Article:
The line segment (or field) is chosen using three switches. The -1 switch selects the field number from the first file. The -2 switch selects the field number from the second. The -t switch specifies the character that separates one field from another. If these switches aren't used, join separates fields by spaces and examines the first field on each line.

Suppose the data in the robots.txt file was separated into two files, one with the pricing information (robots1.txt) and one with the quantity and account information (robots2.txt).

$ cat robots1.txt
Birchwood China Hutch,475.99
Bookcase Oak Veneer,205.99
Small Bookcase Oak Veneer,205.99
Reclining Chair,1599.99
Bunk Bed,705.99
$ cat robots2.txt
Birchwood China Hutch,1,756
Bookcase Oak Veneer,1,756
Small Bookcase Oak Veneer,1,756
Reclining Chair,1,757
Bunk Bed,1,757

To join these two files together, use a comma as a field separator and compare field 1 of the first file with field 1 of the second.

$ join -1 1 -2 1 -t, robots1.txt robots2.txt
Birchwood China Hutch,475.99,1,756
Bookcase Oak Veneer,205.99,1,756
Small Bookcase Oak Veneer,205.99,1,756
Reclining Chair,1599.99,1,757
Bunk Bed,705.99,1,757

If either file contains a line with a unique field, the field is discarded. Lines are joined only if matching fields are found in both files. To print unpaired lines, use -a 1 to print the unique lines in the first file or -a 2 to print the unique lines in the second file. The lines are printed as they appear in the files.

The sense of matching can be reversed with the -v switch. -v 1 prints the unique lines in the first file and -v 2 prints the unique lines in the second file.

The tests are case-insensitive when the --ignore-case (or -i) switch is used.

The fields can be rearranged using the -o (output) switch. Use a comma-separated field list to order the fields. A field is specified using the file number (1 or 2), a period and the field number from that file. A zero is a short form of the join field.

$ join -1 1 -2 1 -t, -o "1.2,2.3,2.2,0" robots1.txt robots2.txt
475.99,756,1,Birchwood China Hutch
205.99,756,1,Bookcase Oak Veneer
205.99,756,1,Small Bookcase Oak Veneer
1599.99,757,1,Reclining Chair
705.99,757,1,Bunk Bed



To join the /etc/passwd and /etc/group file together to show the user name, user ID, group name, group ID, group name, and home directory (both files should be sorted in ASCII collating sequence).

1. First you need to sort the passwd file on the group ID and user ID fields:
sort -t':' +3.0n -4.0n +2.0n -3.0n /etc/passwd > mypasswd
2. Sort the group file on the group ID field. sort -t: +3.0n -4.0n /etc/group > mygroup
3. Now you can join two files:.
   > join -t: -j1 4 -j2 3 -o 1.1 1.3 2.1 2.3 1.6 mypasswd

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The join command can be used to merge two files (one can be standard input) to create a third file (can be standard output). Each line in the file is merged on the basis of a field that has the same value in both input files to create one line in the output file. The fields in each file are separated by either a space or tab character.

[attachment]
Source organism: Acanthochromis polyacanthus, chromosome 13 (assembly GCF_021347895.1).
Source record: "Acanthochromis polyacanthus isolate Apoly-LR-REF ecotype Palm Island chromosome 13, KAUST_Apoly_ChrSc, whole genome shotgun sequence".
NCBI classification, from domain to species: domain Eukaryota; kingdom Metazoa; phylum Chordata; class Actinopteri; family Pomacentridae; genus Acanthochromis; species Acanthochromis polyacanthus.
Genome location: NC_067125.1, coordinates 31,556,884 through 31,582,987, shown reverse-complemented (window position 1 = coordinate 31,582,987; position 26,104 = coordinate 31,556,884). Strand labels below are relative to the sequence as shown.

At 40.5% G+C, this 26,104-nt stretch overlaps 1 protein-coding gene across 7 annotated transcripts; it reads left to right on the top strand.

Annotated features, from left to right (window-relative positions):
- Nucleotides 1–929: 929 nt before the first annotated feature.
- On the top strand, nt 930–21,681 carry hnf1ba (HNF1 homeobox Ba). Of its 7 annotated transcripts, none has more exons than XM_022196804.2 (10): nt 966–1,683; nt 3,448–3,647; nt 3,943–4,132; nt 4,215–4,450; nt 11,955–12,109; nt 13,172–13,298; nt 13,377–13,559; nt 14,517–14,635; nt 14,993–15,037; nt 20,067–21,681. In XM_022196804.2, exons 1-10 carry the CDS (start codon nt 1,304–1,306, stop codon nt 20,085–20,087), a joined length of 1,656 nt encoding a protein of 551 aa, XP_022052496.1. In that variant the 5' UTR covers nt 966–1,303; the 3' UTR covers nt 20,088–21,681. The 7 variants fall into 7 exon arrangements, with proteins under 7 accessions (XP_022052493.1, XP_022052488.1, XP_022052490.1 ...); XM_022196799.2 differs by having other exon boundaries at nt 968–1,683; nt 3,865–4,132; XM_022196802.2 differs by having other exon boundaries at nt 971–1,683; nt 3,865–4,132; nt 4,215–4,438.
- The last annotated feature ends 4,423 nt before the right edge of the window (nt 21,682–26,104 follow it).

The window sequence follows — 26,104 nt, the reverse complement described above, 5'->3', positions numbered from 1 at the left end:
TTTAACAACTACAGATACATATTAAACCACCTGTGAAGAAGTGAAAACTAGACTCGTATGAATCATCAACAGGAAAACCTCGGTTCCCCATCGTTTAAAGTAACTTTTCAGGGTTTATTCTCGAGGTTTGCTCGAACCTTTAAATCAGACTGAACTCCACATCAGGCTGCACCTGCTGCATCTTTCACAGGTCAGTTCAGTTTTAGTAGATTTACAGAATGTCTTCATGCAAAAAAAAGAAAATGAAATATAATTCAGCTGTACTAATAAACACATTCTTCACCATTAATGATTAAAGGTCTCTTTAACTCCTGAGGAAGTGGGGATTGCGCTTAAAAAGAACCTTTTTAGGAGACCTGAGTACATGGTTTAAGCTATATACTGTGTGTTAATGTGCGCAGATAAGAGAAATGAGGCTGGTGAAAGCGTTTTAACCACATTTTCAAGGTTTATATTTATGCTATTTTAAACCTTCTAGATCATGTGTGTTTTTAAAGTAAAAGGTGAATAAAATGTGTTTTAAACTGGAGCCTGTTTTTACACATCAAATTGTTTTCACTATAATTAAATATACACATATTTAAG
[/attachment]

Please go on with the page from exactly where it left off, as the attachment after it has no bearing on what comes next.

Following is a list of flags that can be used with the join command:

Examples Let us assume we have two files, file1 and file2, whose contents are shown as follows:

more file1
computer1 16MB 1.2GB 17inch CDROM
computer2 8MB 840MB 14inch
computer3 12MB 1.6GB 17inch
computer4 4MB 270MB 14inch

more file2
computer1 1stfloor office5
computer3 2ndfloor office9A
computer4 1stfloor office2
computer5 3rdfloor office1

If you want to join the two files and display only the matching lines, execute the following command:

join file1 file2
computer1 16MB 1.2GB 17inch CDROM 1stfloor office5
computer3 12MB 1.6GB 17inch 2ndfloor office9A
computer4 4MB 270MB 14inch CDROM 1stfloor office2

If you want to join the two files and display the matching lines as well as the nonmatching lines from the specified file, use the -a flag in the following command:

join -a1 file1 file2
computer1 16MB 1.2GB 17inch CDROM 1stfloor office5
computer2 8MB 840MB 14inch
computer3 12MB 1.6GB 17inch 2ndfloor office9A
computer4 4MB 270MB 14inch CDROM 1stfloor office2

The above example displays the line with computer2 from file1 because it does not have a matching line in file2. If you want to display only the lines that do not match lines from the specified file, use the -v flag in the following command:

join -v2 file1 file2
computer5 3rdfloor office1

The above example displays the line with computer5 from file2 because it does not have a matching line in file1.

If you want to display only certain fields from the input files to the output file, use the -o flag as in the following command:

join -o 1.1 2.2 2.3 1.5 file1 file2
computer1 1stfloor office5 CDROM
computer3 2ndfloor office9A
computer4 1stfloor office2 CDROM

In the above example, the line with computer3 is displayed with one field short because that field is not present in the input file. You can insert a fixed legend in the empty field in the output by using the -e flag in the following command:

join -o 1.1 2.2 2.3 1.5 -e"NO CDROM" file1 file2
computer1 1stfloor office5 CDROM
computer3 2ndfloor office9A NO CDROM
computer4 1stfloor office2 NO CDROM